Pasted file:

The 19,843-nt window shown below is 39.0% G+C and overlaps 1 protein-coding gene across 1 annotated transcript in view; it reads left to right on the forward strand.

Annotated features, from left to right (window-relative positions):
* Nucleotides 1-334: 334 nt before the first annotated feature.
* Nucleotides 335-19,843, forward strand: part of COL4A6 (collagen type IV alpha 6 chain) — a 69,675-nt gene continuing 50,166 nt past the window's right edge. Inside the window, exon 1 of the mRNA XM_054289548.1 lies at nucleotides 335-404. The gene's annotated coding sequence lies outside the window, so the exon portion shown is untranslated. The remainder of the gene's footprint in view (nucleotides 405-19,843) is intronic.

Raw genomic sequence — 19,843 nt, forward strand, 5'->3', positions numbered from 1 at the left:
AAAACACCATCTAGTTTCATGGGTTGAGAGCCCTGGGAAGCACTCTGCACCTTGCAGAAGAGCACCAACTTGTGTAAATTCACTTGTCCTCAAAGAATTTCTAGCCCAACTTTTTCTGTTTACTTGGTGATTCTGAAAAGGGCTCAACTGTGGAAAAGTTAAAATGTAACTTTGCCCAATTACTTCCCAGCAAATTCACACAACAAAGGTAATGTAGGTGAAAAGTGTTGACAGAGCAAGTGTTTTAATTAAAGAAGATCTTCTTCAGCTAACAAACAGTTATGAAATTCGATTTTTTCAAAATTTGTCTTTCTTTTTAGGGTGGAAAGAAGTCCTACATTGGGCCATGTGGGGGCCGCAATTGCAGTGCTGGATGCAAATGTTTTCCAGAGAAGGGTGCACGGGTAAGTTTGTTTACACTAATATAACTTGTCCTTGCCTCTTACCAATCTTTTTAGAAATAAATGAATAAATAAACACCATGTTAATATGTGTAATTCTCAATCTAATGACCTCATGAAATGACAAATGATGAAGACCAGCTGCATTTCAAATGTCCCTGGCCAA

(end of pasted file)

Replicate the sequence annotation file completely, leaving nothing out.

The 19,843-nt window shown below is 39.0% G+C and overlaps 1 protein-coding gene across 1 annotated transcript in view; it reads left to right on the forward strand.

Annotated features, from left to right (window-relative positions):
* Nucleotides 1-334: 334 nt before the first annotated feature.
* Nucleotides 335-19,843, forward strand: part of COL4A6 (collagen type IV alpha 6 chain) — a 69,675-nt gene continuing 50,166 nt past the window's right edge. Inside the window, exon 1 of the mRNA XM_054289548.1 lies at nucleotides 335-404. The gene's annotated coding sequence lies outside the window, so the exon portion shown is untranslated. The remainder of the gene's footprint in view (nucleotides 405-19,843) is intronic.

Raw genomic sequence — 19,843 nt, forward strand, 5'->3', positions numbered from 1 at the left:
AAAACACCATCTAGTTTCATGGGTTGAGAGCCCTGGGAAGCACTCTGCACCTTGCAGAAGAGCACCAACTTGTGTAAATTCACTTGTCCTCAAAGAATTTCTAGCCCAACTTTTTCTGTTTACTTGGTGATTCTGAAAAGGGCTCAACTGTGGAAAAGTTAAAATGTAACTTTGCCCAATTACTTCCCAGCAAATTCACACAACAAAGGTAATGTAGGTGAAAAGTGTTGACAGAGCAAGTGTTTTAATTAAAGAAGATCTTCTTCAGCTAACAAACAGTTATGAAATTCGATTTTTTCAAAATTTGTCTTTCTTTTTAGGGTGGAAAGAAGTCCTACATTGGGCCATGTGGGGGCCGCAATTGCAGTGCTGGATGCAAATGTTTTCCAGAGAAGGGTGCACGGGTAAGTTTGTTTACACTAATATAACTTGTCCTTGCCTCTTACCAATCTTTTTAGAAATAAATGAATAAATAAACACCATGTTAATATGTGTAATTCTCAATCTAATGACCTCATGAAATGACAAATGATGAAGACCAGCTGCATTTCAAATGTCCCTGGCCAA